Where does Nebraska look to have an advantage?

The average Nebraska player is still bigger, faster, and probably a little more skilled than the average BYU player, and that could be most important along the lines. Nebraska's pass rush might not be the strongest that BYU will face this season, but Valentine and Collins could still wreck havoc on the interior of BYU's offensive line, especially if Tejan Koroma misses time for whatever reason. Taysom Hill is going to do Taysom Hill things no matter what, at least on some level, but BYU will also need production from their patchwork running backs, and that'll require some between-the-tackles presence. That might be hard to do against Nebraska.

BYU is also going to want to run a gazillion plays on offense, and the best way to make sure they can't do that is never let them get the ball. Nebraska's had excellent running backs for the last few seasons, and their pair of Imani Cross and Terrell Newby can pack a powerful punch, even if it isn't quite as formidable as the departed Ameer Abdullah. If Nebraska can hand off to Cross and Newby for four, five, six yards a carry, they'll open the field up for either play action bombs to Westerkamp, or shorter, higher percentage passes for Armstrong to keep drives alive. BYU's defense is not super deep, and if they're forced to defend 8, 9, 10 play drives in the first half, they're going to struggle by the fourth quarter. Nebraska could kill them with a bunch of paper cuts.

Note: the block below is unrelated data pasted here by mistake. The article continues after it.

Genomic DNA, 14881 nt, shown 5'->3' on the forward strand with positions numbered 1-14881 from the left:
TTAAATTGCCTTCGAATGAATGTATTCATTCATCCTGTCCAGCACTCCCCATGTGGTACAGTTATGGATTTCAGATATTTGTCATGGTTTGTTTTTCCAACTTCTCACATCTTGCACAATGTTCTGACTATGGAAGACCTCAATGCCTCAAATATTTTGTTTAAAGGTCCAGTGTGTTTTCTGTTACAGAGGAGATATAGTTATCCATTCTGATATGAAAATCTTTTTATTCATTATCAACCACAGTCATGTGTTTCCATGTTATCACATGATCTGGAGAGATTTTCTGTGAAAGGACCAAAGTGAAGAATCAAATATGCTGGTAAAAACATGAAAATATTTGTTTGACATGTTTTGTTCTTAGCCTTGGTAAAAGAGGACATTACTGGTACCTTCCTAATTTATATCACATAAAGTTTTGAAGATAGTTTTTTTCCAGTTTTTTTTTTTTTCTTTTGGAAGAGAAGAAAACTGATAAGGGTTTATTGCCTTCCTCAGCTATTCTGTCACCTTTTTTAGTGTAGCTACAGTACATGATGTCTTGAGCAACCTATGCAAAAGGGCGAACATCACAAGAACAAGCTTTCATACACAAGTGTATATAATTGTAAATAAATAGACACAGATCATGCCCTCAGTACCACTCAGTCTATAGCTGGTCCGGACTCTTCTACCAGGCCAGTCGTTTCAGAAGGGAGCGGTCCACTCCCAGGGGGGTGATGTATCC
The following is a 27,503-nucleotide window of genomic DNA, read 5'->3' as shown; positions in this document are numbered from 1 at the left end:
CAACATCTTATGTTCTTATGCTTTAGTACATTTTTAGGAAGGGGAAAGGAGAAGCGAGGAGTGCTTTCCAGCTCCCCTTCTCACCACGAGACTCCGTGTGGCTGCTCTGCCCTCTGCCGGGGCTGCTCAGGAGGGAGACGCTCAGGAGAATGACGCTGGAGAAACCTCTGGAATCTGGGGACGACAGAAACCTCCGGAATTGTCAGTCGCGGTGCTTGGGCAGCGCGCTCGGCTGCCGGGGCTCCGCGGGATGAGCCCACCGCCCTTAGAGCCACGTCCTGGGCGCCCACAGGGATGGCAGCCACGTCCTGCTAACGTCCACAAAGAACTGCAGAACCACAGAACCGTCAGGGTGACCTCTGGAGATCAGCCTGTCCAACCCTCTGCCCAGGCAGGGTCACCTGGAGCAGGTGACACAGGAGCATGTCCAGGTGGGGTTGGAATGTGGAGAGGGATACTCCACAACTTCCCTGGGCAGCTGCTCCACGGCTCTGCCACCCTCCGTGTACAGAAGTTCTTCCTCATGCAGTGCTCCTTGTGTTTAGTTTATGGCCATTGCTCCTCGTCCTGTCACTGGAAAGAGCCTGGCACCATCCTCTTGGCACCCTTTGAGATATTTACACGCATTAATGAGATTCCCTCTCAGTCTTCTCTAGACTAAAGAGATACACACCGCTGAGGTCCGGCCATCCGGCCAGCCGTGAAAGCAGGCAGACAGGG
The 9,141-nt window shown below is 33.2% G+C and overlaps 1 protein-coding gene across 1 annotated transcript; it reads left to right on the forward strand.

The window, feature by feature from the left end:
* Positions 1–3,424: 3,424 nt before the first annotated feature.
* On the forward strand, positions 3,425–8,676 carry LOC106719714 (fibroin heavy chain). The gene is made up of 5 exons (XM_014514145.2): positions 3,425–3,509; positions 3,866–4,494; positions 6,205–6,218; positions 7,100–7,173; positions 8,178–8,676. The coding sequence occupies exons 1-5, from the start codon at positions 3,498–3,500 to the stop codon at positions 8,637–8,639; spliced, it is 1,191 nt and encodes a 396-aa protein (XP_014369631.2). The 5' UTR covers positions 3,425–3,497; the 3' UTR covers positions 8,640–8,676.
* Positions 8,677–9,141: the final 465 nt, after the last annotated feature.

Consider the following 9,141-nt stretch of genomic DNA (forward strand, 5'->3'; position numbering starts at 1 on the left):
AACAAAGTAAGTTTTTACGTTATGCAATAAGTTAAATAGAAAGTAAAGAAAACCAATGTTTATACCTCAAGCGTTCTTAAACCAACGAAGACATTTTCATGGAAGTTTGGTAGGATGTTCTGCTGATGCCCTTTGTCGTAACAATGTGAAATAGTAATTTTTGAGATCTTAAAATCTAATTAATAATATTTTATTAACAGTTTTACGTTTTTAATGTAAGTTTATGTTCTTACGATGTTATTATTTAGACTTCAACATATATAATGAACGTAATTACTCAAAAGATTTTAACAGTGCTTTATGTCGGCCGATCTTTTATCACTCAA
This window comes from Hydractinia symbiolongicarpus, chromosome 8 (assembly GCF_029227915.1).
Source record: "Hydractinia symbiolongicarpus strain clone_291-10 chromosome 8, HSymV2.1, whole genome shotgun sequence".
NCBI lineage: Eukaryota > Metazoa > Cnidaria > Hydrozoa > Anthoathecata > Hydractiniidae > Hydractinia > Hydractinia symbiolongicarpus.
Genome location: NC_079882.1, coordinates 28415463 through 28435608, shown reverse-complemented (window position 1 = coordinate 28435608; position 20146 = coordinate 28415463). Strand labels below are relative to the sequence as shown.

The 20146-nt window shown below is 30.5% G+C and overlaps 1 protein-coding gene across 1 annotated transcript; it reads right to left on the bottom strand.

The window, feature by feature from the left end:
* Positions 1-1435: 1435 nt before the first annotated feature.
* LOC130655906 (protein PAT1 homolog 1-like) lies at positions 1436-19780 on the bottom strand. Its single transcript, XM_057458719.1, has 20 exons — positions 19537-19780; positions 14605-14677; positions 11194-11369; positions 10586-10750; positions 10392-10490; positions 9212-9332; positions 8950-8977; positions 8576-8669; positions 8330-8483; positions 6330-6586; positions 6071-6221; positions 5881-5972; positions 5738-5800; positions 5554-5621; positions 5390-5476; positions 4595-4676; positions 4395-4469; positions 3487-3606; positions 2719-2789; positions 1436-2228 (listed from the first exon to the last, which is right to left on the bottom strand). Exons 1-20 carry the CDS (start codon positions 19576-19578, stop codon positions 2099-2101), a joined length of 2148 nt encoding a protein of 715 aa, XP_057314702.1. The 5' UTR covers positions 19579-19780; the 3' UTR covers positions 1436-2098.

Who is going to win?

It's tough to say, because we also don't totally know who is going to play. Nebraska will be suspending five players for this game, but the word around the campfire is that only one will be a starter. BYU, on the other hand, will already be down Sione Takitaki, and depending on how discipline is passed down from last year's Memphis Brawl, (or other offseason Honor Code or otherwise suspensions), could be down multiple other players. If BYU misses a body or two along their offensive line, or another pass rusher, that could change the dynamic of this matchup considerably.

Assuming nobody else is suspended, even though Nebraska is (fairly, imo) listed as about a six point favorite, there are probably more paths to victory here for BYU than against their other three big September opponents.

Assuming that BYU enters this game at basically full strength, I think they come away with the upset in a close game. If the Cougars end up missing a running back, or a pass rusher, or an offensive lineman, or other key contributors, I think Nebraska is able to get enough from their offense to win and barely cover that spread.

Should be appointment television either way.